Still-picture reproduction of the disc 10a which has been recorded by the system of the present embodiment of the invention can be carried out by repeatedly reproducing the first, third, sixth, eighth, or eleventh track turn. As a result of this process, only a signal part of the picture content of the same film frame is repeatedly reproduced, and for this reason, a perfectly still, reproduced picture is obtained.
The pull-down mode is not limited to those of the above described embodiments of the invention but may be, for example, a 5-1-2-2 pull-down, a 4-1-3-2 `pull-down, or a 4-2-3-1 pull-down. The essential requirement is that the pull-down be carried out in a manner such that there exist parts wherein the picture content of one and the same film frame continues over at least 4 fields.
Next, one example of a recording system for recording a video signal obtained by conversion from the picture of a cinematographic film by the above described pull-down operation on a rotating disc will be described with reference to FIG. 5.
A laser light beam emitted from a laser light source 21 is reflected by a mirror 22 and passed through a light modulator 23 for light quantity adjustment. The light beam thus adjusted is projected onto a half mirror 24, which transmits one part of the light to a light modulator 25 and reflects another part thereof to another light modulator 26.
A video signal source 27 produces as output a video signal which is directly obtained through conversion of a pull-down method by means of a combination of the projector and the image-pickup device as described above, or reproduced from a magnetic tape on which the converted video signal has been recorded. The video signal from the video signal source 27 is supplied to a frequency modulator 28 to frequency modulate a carrier wave. The resulting output, frequency-modulated signal is added with the reference signal at the adder 29 as described hereinafter and is supplied as a main information signal to the above mentioned light modulator 25 to modulate the light beam transmitted through the half mirror 24. The frequency-modulated signal has a carrier wave center frequency of 7.0 MHz and has a frequency deviation width of 2.2 MHz. The resulting output is projected as a first modulated light beam onto a mirror 30, by which it is reflected, and is passed through a polarizing prism 31. The light thus transmitted through the prism 31 is reflected by a mirror 32, passes through an objective lens 33, and is brought to a focus on a photosensitive agent applied as a coating on a recording original disc 34 made of material such as glass.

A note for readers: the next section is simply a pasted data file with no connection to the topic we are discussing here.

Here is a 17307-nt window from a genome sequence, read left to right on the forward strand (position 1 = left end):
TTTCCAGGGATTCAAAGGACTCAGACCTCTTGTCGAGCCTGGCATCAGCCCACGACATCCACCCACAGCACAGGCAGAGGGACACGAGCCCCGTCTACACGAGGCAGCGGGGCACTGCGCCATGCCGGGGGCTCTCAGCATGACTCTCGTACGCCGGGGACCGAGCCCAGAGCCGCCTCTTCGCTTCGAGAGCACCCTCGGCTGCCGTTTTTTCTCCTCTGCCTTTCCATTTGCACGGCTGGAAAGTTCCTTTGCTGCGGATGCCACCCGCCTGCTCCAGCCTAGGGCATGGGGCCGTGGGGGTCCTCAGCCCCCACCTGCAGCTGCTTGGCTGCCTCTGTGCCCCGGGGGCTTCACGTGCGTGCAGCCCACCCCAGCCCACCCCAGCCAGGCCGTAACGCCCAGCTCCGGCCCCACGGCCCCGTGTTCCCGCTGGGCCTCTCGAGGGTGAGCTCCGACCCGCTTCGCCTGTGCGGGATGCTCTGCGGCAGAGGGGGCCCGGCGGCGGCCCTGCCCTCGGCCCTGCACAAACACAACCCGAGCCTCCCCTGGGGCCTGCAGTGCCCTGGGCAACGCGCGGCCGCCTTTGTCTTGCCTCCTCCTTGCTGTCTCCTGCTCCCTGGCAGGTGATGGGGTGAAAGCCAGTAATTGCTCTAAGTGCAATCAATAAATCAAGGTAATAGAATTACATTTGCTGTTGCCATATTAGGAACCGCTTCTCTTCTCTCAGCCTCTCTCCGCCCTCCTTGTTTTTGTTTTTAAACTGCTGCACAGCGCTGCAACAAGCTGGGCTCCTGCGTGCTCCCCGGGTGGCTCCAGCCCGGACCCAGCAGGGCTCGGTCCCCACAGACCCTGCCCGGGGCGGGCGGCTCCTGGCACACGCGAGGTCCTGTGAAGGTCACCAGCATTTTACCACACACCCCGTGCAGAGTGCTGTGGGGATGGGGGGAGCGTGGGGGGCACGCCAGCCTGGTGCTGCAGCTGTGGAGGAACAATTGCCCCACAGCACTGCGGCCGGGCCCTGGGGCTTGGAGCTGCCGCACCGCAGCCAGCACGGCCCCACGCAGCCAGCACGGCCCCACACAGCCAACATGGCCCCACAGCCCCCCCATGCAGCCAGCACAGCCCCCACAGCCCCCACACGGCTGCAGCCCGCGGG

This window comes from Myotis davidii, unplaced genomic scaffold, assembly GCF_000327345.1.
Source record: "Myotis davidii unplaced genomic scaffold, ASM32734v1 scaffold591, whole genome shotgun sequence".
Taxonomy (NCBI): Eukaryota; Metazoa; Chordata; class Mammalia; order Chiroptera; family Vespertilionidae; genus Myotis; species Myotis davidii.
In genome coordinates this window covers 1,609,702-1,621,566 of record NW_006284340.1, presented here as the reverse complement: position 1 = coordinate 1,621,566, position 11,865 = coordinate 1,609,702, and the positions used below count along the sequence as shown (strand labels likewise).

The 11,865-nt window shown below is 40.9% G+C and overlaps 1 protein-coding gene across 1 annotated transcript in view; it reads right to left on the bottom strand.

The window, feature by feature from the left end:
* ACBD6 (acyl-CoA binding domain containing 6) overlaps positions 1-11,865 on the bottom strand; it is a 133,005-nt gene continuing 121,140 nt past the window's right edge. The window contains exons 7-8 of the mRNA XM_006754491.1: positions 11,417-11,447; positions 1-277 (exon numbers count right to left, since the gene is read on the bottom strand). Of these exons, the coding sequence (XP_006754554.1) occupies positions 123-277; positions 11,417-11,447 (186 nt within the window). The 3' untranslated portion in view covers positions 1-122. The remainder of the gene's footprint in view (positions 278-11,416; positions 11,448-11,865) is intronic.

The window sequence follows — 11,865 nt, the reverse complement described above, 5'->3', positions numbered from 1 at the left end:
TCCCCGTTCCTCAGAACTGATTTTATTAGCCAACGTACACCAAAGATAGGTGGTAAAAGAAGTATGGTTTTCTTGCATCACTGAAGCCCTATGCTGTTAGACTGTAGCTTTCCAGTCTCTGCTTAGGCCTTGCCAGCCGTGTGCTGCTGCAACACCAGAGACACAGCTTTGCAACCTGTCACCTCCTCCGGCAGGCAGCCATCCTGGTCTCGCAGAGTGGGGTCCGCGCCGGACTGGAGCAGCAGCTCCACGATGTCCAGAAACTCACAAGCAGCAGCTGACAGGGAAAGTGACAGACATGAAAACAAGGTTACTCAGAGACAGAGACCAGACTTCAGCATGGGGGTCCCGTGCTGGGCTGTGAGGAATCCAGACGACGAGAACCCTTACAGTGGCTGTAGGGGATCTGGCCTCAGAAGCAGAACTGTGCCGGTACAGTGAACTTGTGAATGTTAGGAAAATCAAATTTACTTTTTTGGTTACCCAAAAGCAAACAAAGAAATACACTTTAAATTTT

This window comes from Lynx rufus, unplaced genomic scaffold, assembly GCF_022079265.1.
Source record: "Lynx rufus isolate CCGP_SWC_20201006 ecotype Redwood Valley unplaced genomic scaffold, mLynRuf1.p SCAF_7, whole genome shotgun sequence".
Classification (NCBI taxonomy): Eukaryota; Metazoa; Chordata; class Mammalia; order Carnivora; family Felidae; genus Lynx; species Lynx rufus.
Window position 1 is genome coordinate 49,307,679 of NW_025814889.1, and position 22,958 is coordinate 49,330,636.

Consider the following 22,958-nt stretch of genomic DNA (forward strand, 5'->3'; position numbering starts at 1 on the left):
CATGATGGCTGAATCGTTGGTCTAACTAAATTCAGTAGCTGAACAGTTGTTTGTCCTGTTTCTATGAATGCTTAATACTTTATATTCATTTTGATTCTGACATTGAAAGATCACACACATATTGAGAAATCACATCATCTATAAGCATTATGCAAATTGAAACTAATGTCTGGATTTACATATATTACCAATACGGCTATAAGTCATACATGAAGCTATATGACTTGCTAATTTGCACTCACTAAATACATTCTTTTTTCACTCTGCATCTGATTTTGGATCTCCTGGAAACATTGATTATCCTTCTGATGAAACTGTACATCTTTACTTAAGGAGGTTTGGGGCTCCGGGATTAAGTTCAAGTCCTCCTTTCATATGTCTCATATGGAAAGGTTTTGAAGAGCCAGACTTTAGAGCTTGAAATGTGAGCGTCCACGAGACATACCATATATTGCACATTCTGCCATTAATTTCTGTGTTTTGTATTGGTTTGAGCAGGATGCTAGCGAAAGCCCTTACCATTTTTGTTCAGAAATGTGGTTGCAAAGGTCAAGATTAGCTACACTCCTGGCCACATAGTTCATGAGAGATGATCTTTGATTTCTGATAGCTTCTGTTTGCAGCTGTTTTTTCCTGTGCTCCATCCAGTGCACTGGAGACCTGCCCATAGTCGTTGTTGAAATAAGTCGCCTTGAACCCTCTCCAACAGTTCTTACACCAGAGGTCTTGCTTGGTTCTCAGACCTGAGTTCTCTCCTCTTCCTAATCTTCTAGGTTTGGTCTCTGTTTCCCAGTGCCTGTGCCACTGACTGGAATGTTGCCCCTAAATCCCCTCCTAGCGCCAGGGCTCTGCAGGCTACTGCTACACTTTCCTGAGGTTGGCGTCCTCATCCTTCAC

On the other hand, a signal of 3.58 MHz (fsc) which is synchronized with a color subcarrier of the color video signal is applied to an input terminal 35. This signal is frequency divided by 1/5 and 1/7, for example, at frequency dividers 36 and 37, respectively, and thus converted respectively into reference signals for tracking control of a frequency fpl (of 716 KHz) and a frequency fp2 (of 511 KHz). The signal from the terminal 35 is also frequency divided by 1/13 and 1/21, for example, at frequency dividers 38 and 39, respectively, and thus converted into pilot signals of a frequency fp3 (of 275 KHz) and a frequency fp4 (of 170 KHz). The output signals fp1, fp2, fp3, and fp4 of the dividers 36, 37, 38 and 39 are respectively supplied to gate circuits 40, 41, 42, and 43. The gate circuits 40 through 42 are respectively controlled of their gate operations responsive to gate signals supplied to terminals 44, 45, and 46, which gate signals are respectively illustrated in FIG. 7(D) on the left and right hands thereof and in FIG. 7(B) on the left hand thereof.
The signal fp1 is derived from the gate circuit 40 during each horizontal blanking interval in two frame interval every other two frame periods of the recording video signal. The signal fp2 is derived from the gate circuit 41 during each horizontal blanking interval in two frame interval every other two frame periods, during which two frame interval no signal is derived from the gate circuit 40. The output signals of the gate circuits 40 and 41 are supplied to the mixer 47 where they are mixed each other. From the mixer 47 are thus derived the first and second reference signals fp1 and fp2 which exist respectively during every horizontal blanking interval in the two frame interval alternately every other two frame periods.
A gate pulse which exists in the vertical blanking interval with two frame periods as indicated in FIG. 7(B) on the left hand thereof is applied to the gate circuit 42 from the terminal 46. This gate pulse exists in an interval corresponding to a specific position Sv in the vertical blanking period V. BLK as indicated in FIG. 7(A). Accordingly, the third reference signal fp3, which exists in the vertical blanking period and has two frame period as indicated in FIG. 7(C), is derived from the gate circuit 42 and supplied to the adder 29. The third reference signal fp3 is added, as a signal existing in the vertical blanking period every other two frame periods, to the frequency modulated video signal from the frequency modulator 28.
The reference signals fp1 and fp2 from the mixer 47 are supplied to the light modulator 26. The light beam reflected by the aforementioned half mirror 24 is modulated in the light modulator 26 by the above mentioned pilot signals, and the resulting output is reflected as a second modulated light beam by a mirror 48, thus being introduced into the polarizing prism 31, where its polarization plane is angularly shifted by 90 degrees from that of the above mentioned first modulated light beam. The second modulated light beam leaving the polarizing prism, together with the first modulated light beam, is reflected by the mirror 32, passes through the objective lens 33, and is focussed on the recording original disc 34.